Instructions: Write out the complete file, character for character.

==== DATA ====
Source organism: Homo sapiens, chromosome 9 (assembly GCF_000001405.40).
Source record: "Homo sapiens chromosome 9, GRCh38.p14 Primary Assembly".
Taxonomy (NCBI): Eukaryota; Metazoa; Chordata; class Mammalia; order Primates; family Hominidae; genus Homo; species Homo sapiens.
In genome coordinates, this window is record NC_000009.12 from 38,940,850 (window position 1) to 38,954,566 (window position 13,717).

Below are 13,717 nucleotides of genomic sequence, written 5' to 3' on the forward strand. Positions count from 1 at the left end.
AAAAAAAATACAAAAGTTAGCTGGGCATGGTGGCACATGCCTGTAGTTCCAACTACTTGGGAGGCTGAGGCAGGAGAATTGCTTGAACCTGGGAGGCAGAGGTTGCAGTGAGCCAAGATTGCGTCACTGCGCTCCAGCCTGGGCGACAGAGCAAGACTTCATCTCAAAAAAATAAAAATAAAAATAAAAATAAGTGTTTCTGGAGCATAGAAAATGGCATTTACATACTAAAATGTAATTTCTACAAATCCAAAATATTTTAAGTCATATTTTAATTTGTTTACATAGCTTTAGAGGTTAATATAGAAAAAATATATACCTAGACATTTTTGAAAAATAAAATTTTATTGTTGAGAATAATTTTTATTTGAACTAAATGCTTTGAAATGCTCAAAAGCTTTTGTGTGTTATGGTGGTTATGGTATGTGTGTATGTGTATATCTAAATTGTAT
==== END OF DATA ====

Source organism: Homo sapiens, chromosome 9 (assembly GCF_000001405.40).
Source record: "Homo sapiens chromosome 9, GRCh38.p14 Primary Assembly".
Taxonomy (NCBI): Eukaryota; Metazoa; Chordata; class Mammalia; order Primates; family Hominidae; genus Homo; species Homo sapiens.
In genome coordinates, this window is record NC_000009.12 from 38,940,850 (window position 1) to 38,954,566 (window position 13,717).

Below are 13,717 nucleotides of genomic sequence, written 5' to 3' on the forward strand. Positions count from 1 at the left end.
AAAAAAAATACAAAAGTTAGCTGGGCATGGTGGCACATGCCTGTAGTTCCAACTACTTGGGAGGCTGAGGCAGGAGAATTGCTTGAACCTGGGAGGCAGAGGTTGCAGTGAGCCAAGATTGCGTCACTGCGCTCCAGCCTGGGCGACAGAGCAAGACTTCATCTCAAAAAAATAAAAATAAAAATAAAAATAAGTGTTTCTGGAGCATAGAAAATGGCATTTACATACTAAAATGTAATTTCTACAAATCCAAAATATTTTAAGTCATATTTTAATTTGTTTACATAGCTTTAGAGGTTAATATAGAAAAAATATATACCTAGACATTTTTGAAAAATAAAATTTTATTGTTGAGAATAATTTTTATTTGAACTAAATGCTTTGAAATGCTCAAAAGCTTTTGTGTGTTATGGTGGTTATGGTATGTGTGTATGTGTATATCTAAATTGTAT